In the old days, limited film and lens quality kept the sharpness away from photography. When the negative techniques started evolving, and lenses and film became the bottlenecks, people started to experiment with ways to improve the image in various ways. Contrast became one of the first improvements, but this was comparatively easy to correct in the darkroom. Now sharpness was a different thing altogether.
The first cameras used horribly show shutter times; This increases the chance of camera and/or subject movement. Slight focussing problems also frequently occurred. Remember that a regular 24 x 36 mm negative is enlarged significantly, and even the tiniest blurriness becomes visual: Which is why some bright soul came up with a way to sharpen the final results.
If you want to have a go at using unsharp masking in the darkroom (heh – if you want to put yourself through stuff like that, let me tell you; I like you), here is a concise guide how it can be done. I have had a lot of surprises when using this technique – mostly positive surprises, but every now and then, things go very wrong. Even then, it looks interesting, if nothing else.
Right. Take the negative you want to have sharpened, and place it on a photographical-grade glass plate. Underneath the glass plate, put some unexposed film. Now, make a contact copy of the film, and develop the film from under the glass plate. That should leave you with a positive copy of your negative. This copy will be ever so slightly blurred (because of the glass plate), which is exactly what you want. Align the two film strips, and put them both in your enlarger.
Right – let's have a look what has happened now. Theoretically – if the contact copy was 100% exact, you shouldn't be able to see through your negative. Why? Well – what was light in your original negative should now be dark in your positive (effectively a slide), and all the gradations should be cancelling each other out. However, you don't have (and didn't want) an exact copy – you need the small differences. When turning on your enlarger, you will see a strange outline of your image.
This outline consists of the original highlights (which were black in your negative – cause it's a negative, remember?), and the blur is introduced into the transitions in the shadows of the image. What this means? Well – your shadows will 'take more space' in the image, and eat into the blurred edges of your original negative.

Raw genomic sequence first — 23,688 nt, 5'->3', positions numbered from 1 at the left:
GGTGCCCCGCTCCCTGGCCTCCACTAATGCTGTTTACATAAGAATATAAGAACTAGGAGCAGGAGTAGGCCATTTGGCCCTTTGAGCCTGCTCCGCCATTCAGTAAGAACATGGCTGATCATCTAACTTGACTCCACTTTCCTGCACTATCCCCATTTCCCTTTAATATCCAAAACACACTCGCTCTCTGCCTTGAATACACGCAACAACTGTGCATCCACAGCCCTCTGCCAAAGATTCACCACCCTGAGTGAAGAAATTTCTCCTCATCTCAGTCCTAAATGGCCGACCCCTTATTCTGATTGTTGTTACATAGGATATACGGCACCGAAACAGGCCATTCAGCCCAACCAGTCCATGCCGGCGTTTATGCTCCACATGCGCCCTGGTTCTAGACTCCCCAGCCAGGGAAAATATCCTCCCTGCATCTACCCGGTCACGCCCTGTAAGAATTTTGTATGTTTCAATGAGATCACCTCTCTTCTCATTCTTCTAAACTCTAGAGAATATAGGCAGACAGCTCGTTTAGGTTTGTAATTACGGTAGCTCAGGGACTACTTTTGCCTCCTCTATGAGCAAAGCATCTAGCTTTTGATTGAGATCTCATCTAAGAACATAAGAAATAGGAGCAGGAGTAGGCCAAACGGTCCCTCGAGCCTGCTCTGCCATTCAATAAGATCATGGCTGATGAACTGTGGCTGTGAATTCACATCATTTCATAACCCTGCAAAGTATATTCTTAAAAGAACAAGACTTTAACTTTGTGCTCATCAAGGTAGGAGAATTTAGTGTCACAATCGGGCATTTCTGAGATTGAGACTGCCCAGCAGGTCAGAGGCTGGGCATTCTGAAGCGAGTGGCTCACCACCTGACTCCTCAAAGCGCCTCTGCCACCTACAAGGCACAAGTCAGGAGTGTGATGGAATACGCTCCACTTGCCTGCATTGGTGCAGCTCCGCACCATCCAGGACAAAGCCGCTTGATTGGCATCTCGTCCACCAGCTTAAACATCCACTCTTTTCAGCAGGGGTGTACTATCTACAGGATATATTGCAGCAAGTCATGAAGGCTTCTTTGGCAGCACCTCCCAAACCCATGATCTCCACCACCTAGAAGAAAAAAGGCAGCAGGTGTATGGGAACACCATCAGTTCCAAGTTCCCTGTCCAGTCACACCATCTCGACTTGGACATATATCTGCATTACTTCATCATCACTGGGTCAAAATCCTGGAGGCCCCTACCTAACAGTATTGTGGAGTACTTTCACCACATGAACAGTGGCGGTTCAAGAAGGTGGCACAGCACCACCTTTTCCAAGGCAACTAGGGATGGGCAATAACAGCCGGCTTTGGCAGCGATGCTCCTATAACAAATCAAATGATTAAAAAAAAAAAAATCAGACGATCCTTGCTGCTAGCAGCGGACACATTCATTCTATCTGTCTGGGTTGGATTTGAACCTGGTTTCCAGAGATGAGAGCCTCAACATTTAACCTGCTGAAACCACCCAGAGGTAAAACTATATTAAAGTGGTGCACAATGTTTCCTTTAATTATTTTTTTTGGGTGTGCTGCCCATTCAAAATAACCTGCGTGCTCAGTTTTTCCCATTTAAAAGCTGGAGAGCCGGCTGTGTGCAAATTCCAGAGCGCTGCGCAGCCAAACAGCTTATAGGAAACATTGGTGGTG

So – what you'll want to do is to just briefly flash this unsharp mask on your photographic paper, and then expose the paper normally, using only the negative.
You should be able to tell the difference between pictures that have / have not had this done to them.
So how long should you flash the enlarger? I wish I could tell you. I have spent endless days in darkrooms, and eventually it becomes second nature. You can tell approximately how much exposure a particular unsharped image needs – just keep practising, and bracket all your tries (yes – half step bracket your unsharp masked image, and then see what works best. Take notes.)
So – if you have never set foot in a darkroom, why should the above mean anything to you? Well, because the computer does the exact same thing, and – despite what you would expect – the computer doesn't do it better than someone competent in the darkroom. However; The computer offers you the option of a quick undo, which will cut down the learning time a lot.
In this writeup, I'll be focussing (pun intended) on how things are done in Photoshop - The newest version at the time of writing, to be exact. I am aware that Gimp and Paint Shop Pro can do the same things, and if anyone wants to node the specifics for these packages - feel free. However; If you are serious about photography, you are not going to get around photoshop - PSP and Gimp are good for a lot, but Photoshop is the industry standard, and it is the package I have been using for years and years (illegaly for ages, legally the past two years or so). If you can get your hands on a copy of PS Elements or PS LE, both of theses should have fully functional USM filters built in, and they are not quite as expensive as the all-singing, all-dancing full version.